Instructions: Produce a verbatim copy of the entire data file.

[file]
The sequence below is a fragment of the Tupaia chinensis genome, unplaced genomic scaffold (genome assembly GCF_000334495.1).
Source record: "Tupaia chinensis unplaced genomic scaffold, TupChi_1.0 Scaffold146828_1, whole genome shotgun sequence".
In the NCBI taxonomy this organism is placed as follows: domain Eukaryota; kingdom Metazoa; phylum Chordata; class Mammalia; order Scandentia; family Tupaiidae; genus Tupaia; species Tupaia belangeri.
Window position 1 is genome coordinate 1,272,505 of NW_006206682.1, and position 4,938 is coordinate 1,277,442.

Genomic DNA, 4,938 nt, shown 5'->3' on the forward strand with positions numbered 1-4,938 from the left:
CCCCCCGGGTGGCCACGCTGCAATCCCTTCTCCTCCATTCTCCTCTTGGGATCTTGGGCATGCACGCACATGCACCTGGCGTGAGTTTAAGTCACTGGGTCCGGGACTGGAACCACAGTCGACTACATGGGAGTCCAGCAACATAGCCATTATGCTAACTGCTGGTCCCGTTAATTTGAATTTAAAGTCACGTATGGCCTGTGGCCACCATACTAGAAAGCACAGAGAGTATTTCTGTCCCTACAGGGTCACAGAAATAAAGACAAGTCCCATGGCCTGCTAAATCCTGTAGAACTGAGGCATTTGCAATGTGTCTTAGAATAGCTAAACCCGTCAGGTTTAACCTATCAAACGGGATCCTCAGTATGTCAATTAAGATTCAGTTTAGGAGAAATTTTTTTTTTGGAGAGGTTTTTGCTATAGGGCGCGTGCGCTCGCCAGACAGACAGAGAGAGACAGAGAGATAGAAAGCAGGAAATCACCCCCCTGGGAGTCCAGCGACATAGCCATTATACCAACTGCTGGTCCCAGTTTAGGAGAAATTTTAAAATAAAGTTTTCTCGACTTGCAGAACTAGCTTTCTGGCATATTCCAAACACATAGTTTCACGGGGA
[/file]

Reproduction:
The sequence below is a fragment of the Tupaia chinensis genome, unplaced genomic scaffold (genome assembly GCF_000334495.1).
Source record: "Tupaia chinensis unplaced genomic scaffold, TupChi_1.0 Scaffold146828_1, whole genome shotgun sequence".
In the NCBI taxonomy this organism is placed as follows: domain Eukaryota; kingdom Metazoa; phylum Chordata; class Mammalia; order Scandentia; family Tupaiidae; genus Tupaia; species Tupaia belangeri.
Window position 1 is genome coordinate 1,272,505 of NW_006206682.1, and position 4,938 is coordinate 1,277,442.

Genomic DNA, 4,938 nt, shown 5'->3' on the forward strand with positions numbered 1-4,938 from the left:
CCCCCCGGGTGGCCACGCTGCAATCCCTTCTCCTCCATTCTCCTCTTGGGATCTTGGGCATGCACGCACATGCACCTGGCGTGAGTTTAAGTCACTGGGTCCGGGACTGGAACCACAGTCGACTACATGGGAGTCCAGCAACATAGCCATTATGCTAACTGCTGGTCCCGTTAATTTGAATTTAAAGTCACGTATGGCCTGTGGCCACCATACTAGAAAGCACAGAGAGTATTTCTGTCCCTACAGGGTCACAGAAATAAAGACAAGTCCCATGGCCTGCTAAATCCTGTAGAACTGAGGCATTTGCAATGTGTCTTAGAATAGCTAAACCCGTCAGGTTTAACCTATCAAACGGGATCCTCAGTATGTCAATTAAGATTCAGTTTAGGAGAAATTTTTTTTTTGGAGAGGTTTTTGCTATAGGGCGCGTGCGCTCGCCAGACAGACAGAGAGAGACAGAGAGATAGAAAGCAGGAAATCACCCCCCTGGGAGTCCAGCGACATAGCCATTATACCAACTGCTGGTCCCAGTTTAGGAGAAATTTTAAAATAAAGTTTTCTCGACTTGCAGAACTAGCTTTCTGGCATATTCCAAACACATAGTTTCACGGGGA